Where the climate remains warm but becomes drier still with several months of severe drought, the tree cover thins out into the tropical savannas. These cover 20% of the world's land surface and are the home of many large grazing and browsing animals, especially in East Africa with elephants, zebras, antelopes and hippos. The largest savannas are indeed in Africa, where they cover 65% of the continent (see Box 1.1), but are also found in South and Central America and northern Australia. Fire is one of the main forces that controls the distribution of savanna, so much so that in areas of recurrent fire, savanna may push into areas that would otherwise be rain forest. The difference in vegetation is quite distinct and abrupt as demonstrated by the Olokomeji Forest in Nigeria. This rain forest has a life-form spectrum in which over 90% of the species present are phanerophytes (growing points - perennating buds - more than 25 cm above ground - see Section 3.1.1). The trees and shrubs have very thin bark so that the cambium is very easily damaged by fire. In grassy savanna woodland only 5 km away, less than one-third of the species are phanerophytes and most plants either avoid fire by being annual (one-quarter are annual plants or therophytes) or hide the growing points at ground level (hemicryptophytes -one-fifth of the flora) or below it (geophytes). The percentage of geophytes is four times that of the forest, where it is already higher than average because the climate is dry. Bark of tree and shrub savanna species is usually more than a centimetre thick, giving protection from low-intensity fires, and many woody savanna species have enormous root systems which sucker readily when the shoots have been burnt to ground level. All these features of savanna plants show great adaptation to fire not found in the rain-forest plants.
The Miombo savanna, which lies to the south of the East African plains, the nyika thornbush, and the Congo forest is one of the most extensive African biomes. Measuring 2575 km (1600 miles) from east to west, and over 1287 km (800 miles) from north to south, it covers southern Tanzania, most of the southern Congo, Angola, Zambia, Zimbabwe and Malawi. It is largely found on the elevated inland plateaus of southern central Africa on deep, semi-podzolic sandy soils of little use to cultivation. Typically it rains for one half of the year while the other is dry and dusty. The miombo is sparsely populated, and is in a part of Africa where sleeping sickness, caused by the protozoan Trypanosoma, continues to spread despite all attempts to eliminate its vector, the tsetse fly. This savanna is effectively a woodland with a field layer dominated by grass, though in many places the trees are tall and may form contiguous forest. At the onset of the dry season tree leaves wither and fall, the grass dies back and fire often sweeps through the area, baring the ground and charring the lower trunks of the trees. Just before the rains come, the trees burst into leaf, those of Brachystegia and Julbernadia, the two most dominant genera, being a brilliant red. Julbernadia globiflora often grows with Brachystegia spiciformis, which is very common and often dominant. Ziziphus rhodesica and Gardenia spatulifolia commonly occur in Brachystegia forest; their saplings often commence growth on termite mounds.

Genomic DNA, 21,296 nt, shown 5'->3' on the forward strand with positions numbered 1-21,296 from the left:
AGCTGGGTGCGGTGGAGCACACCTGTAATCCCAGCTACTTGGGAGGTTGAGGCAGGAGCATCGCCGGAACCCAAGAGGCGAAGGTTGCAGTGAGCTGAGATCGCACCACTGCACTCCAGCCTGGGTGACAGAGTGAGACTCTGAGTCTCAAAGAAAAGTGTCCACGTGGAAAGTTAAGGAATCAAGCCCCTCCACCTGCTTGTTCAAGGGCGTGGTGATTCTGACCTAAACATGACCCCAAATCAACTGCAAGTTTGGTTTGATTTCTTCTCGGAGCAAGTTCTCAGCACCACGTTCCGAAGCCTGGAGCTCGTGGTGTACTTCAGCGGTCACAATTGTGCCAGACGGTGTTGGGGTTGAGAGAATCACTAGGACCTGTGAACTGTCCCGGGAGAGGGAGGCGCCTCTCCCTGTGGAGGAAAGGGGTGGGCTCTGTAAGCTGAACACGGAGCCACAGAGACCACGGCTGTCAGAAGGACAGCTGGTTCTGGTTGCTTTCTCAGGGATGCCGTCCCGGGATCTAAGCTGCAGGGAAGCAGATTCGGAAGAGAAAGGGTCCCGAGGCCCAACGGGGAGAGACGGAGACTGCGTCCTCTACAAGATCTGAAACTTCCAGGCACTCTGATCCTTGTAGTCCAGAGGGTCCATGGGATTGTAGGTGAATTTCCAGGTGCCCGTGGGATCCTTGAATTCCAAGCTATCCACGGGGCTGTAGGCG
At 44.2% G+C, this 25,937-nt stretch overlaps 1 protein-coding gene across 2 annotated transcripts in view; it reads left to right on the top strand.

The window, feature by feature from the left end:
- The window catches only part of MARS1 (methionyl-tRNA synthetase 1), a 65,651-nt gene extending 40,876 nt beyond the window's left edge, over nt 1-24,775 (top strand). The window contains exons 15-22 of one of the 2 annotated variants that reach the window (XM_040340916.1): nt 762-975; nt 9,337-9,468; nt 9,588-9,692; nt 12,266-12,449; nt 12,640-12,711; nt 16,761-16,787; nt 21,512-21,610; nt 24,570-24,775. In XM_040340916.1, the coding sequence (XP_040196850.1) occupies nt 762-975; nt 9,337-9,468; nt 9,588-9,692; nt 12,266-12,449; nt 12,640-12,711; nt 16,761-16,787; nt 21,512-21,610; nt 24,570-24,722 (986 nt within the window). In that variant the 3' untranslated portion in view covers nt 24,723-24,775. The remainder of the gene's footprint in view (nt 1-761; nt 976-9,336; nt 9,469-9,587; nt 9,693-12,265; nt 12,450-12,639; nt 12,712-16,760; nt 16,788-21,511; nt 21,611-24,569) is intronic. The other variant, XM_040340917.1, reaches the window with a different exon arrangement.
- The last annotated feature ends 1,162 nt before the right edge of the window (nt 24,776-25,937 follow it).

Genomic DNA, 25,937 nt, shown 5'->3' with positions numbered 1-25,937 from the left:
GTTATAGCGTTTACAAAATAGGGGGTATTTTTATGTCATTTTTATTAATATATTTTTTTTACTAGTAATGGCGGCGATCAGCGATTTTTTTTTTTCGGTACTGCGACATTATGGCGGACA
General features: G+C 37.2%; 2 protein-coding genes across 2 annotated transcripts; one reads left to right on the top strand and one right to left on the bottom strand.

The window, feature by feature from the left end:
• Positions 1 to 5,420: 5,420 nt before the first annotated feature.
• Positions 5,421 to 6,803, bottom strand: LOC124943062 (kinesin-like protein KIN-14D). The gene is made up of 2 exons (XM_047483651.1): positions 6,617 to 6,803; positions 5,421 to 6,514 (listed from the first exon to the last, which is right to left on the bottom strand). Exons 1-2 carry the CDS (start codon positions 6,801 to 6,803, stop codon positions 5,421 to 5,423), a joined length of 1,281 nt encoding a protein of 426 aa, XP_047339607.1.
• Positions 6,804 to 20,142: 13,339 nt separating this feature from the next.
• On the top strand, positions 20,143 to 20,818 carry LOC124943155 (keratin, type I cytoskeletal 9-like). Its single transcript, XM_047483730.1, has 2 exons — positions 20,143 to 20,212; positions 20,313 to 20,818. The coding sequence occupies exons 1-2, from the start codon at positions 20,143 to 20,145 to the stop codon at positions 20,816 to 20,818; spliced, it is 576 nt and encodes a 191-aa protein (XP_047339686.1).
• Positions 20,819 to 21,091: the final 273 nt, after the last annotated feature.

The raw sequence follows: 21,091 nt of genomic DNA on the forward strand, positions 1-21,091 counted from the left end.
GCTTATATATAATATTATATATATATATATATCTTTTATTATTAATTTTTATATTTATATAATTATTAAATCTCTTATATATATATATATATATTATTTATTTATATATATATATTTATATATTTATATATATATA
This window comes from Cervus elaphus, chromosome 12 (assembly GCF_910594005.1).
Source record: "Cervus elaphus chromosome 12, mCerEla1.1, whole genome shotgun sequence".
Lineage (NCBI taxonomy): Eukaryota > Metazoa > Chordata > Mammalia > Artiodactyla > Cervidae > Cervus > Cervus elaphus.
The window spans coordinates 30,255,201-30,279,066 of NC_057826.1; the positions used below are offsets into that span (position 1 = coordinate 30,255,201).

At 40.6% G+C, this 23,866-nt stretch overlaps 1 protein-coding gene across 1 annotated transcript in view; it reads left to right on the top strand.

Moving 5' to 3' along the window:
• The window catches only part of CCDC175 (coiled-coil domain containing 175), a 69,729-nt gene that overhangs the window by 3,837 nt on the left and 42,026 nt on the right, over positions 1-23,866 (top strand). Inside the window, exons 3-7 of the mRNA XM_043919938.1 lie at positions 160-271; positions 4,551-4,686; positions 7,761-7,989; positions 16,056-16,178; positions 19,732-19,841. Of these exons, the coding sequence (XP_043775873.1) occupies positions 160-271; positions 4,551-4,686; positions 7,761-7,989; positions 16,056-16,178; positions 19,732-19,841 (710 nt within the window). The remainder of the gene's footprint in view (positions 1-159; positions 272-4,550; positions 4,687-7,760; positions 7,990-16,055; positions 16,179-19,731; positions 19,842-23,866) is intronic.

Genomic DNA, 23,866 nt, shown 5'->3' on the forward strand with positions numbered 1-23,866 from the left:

Scattered through the miombo landscape are prominent bosses of rock known as inselbergs or kopjes. These dark, strongly weathered rocky outcrops have floral and faunal communities distinct from those of the surrounding savanna matrix. Two fig trees, Ficus burkei and F. capensis, occur here; the former is also found in woodland and the latter in riverine vegetation. Whilst the miombo savanna supports almost twice as many species of animals as that of Guinea, it comes a poor second to the East African plains, in part because of the poor quality of its grasses, most of which are unpalatable 'sourveld' in the dry season. However, on the fertile flood plains of the rivers the biomass of buffaloes, hippos and elephants must rival that of the river basins of East Africa.